Some people have told Leesa Stephens that she has big shoes to fill as she takes over the job that was held for years by Angelia Bostick.

Stephens, who retired as a teacher with the Bangs Independent School District to accept the top position at Good Samaritan Ministries, doesn’t see it that way.

“I’m not going to take Angelia’s job,” Stephens said at an introductory press conference Friday afternoon. “You can’t fill her shoes, or take her spot. This is a faith thing, and I’m ready to go to work.”

Stephens’ appointment concludes a search that began when Bostick stepped down at the end of March after 22 years serving as the only executive GSM has known. Bostick declined to call the decision retirement, because she felt the Lord was leading her into other areas of service.

Heather Thomas, the agency’s human resources and financial administrator, had been serving as executive during the interim.

As part of the reorganization, Thomas has now been elected by the board to serve as associate director, Dr. Paul Butler, GMS board member who headed the search committee, said Friday.

“This will be a great three-part team,” Butler said, including long-time communications director Misty Bowers in the leadership group. “Heather has a strong background in finance, and Misty has made a significant difference in how we handle our communications with the community. Leesa comes extraordinarily equipped to provide us leadership.”

Regarding her teaching position at Bangs, Stephens said she wasn’t planning to retire when school ended in May.

“When the summer began, I left my room ready to return if that’s the door God opened. I had no idea then, that I would be sitting here now.”

The notion of serving with Good Samaritan struck her when she learned the executive director’s position was open, Stephens said.

“I believe God has been preparing me for such a time as this,” she said.

She said she began her career teaching composite social studies, but branched into other subjects as needs arose. Those classes included government, economics, gifted and talented English, and journalism — serving as the publications adviser and UIL coach for journalism, extemporaneous speaking, current issues and events, and social studies.

“I’ve taught pretty much everything except math and science,” Stephens said.

Working in a school district where many families are below the average income level, Stephens said she saw a lot of generational poverty.

“The children of students I had taught previously were still suffering,” Stephens said. “I recognized that this is something that Jesus said will always be with us, and that’s so we can be His hands and feet.

“People hear Christ’s command, but then wonder what does that look like?” Stephens added. “Where does that leave the rest of us? How do we serve the Lord? Good Samaritan Ministries is doing that, and if people don’t realize that, they are an untapped resource. It’s a way this community can serve.”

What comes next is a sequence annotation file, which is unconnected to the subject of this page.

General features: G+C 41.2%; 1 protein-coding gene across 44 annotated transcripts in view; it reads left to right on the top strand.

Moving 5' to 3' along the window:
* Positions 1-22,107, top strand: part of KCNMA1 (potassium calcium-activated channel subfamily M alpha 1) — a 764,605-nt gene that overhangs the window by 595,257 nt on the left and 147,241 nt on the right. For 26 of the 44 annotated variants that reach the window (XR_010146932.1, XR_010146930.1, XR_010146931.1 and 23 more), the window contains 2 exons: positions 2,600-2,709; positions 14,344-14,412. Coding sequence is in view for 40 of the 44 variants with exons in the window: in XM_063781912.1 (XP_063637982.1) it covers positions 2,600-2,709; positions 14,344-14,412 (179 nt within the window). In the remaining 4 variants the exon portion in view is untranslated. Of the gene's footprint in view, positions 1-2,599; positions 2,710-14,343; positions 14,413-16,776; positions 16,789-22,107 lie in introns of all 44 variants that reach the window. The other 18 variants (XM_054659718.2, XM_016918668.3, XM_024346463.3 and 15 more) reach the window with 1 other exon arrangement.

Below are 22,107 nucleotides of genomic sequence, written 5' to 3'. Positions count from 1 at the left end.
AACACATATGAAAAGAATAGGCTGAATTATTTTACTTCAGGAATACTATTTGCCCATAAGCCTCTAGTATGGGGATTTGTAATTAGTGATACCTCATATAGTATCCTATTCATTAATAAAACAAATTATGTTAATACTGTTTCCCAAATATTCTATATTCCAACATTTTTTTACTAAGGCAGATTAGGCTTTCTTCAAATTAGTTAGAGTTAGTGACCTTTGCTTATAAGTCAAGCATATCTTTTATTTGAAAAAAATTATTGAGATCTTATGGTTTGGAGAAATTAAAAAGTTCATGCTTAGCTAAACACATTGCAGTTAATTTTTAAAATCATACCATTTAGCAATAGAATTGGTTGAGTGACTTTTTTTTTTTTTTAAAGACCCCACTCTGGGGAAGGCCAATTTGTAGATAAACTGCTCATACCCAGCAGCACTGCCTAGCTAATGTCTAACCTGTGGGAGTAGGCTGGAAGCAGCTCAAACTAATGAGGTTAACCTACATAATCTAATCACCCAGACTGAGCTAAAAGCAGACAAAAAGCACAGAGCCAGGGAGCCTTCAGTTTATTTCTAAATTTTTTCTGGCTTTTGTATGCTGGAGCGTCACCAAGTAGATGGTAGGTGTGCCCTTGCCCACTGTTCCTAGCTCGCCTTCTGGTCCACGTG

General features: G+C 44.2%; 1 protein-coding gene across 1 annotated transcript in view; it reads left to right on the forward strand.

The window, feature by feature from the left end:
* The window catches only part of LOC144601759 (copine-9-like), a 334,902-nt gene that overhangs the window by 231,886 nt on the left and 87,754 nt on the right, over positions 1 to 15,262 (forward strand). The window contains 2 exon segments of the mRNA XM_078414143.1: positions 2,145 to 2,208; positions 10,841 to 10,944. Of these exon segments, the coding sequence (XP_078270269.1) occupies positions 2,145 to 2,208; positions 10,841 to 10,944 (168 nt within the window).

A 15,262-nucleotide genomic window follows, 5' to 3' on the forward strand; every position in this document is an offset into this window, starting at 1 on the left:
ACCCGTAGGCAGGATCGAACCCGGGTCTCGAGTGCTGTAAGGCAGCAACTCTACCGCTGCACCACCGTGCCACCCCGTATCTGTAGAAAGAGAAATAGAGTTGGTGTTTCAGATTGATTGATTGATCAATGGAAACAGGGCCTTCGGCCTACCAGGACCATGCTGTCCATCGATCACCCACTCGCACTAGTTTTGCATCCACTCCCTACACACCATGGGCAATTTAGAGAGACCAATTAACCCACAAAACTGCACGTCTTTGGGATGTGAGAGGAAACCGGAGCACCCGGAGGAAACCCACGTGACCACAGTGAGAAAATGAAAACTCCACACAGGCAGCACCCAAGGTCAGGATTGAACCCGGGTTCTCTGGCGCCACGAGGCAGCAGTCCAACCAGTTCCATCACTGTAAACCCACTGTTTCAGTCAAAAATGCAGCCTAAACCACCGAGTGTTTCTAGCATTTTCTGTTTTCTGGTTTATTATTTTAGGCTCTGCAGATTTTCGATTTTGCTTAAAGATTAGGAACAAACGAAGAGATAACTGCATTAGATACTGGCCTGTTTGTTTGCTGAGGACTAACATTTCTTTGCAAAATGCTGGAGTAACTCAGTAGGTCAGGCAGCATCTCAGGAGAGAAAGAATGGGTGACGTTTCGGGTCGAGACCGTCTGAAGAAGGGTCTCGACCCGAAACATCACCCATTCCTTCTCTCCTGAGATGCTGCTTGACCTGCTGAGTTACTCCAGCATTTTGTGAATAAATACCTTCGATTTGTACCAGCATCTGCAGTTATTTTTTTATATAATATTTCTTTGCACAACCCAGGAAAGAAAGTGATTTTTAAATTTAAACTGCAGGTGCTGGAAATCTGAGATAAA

Butler, who has been associated with Good Samaritan as a board member in three separate stints over the past 15 years, said the organization received “lots of wonderful, qualified applications” for the position. Stephens was selected, he said, because of her rich background not only in teaching, but also for her understanding of administration and her presence in the community.

“We are delighted to have her,” Butler said. “Good Samaritan is a special place. It does a job that’s mandated by Christ. The fact that it’s an arm of the church is shown by the fact that we are supported by almost every congregation in Brown County. We have a dozen staff members, and some 300 volunteers who come from those churches. We have grown every year, just as the need has grown every year.”

Butler said continued support is needed as Good Samaritan distributes one million pounds of food each year, along with good quality clothing that can also be measured in the thousands of pounds. These items go “to people who need a helping hand, and who among us has not needed that at some time in our lives?”

Butler said the board is “really pleased with what is happening at Good Samaritan. Angelia Bostick did a yeoman’s job, and our community does a great job supporting us.”

He said local grocery store chains and other businesses support Good Samaritan’s food pantry and other services in a variety of ways, and individual and church support is also strong.

“It’s extraordinary to come in here and see people being helped and see other people helping them, treating them with Christ’s love and respect,” Butler said. “It’s something that’s marvelous — even mystical — to watch.”

Good Samaritan Ministries is located at 305 Clark St. in downtown Brownwood.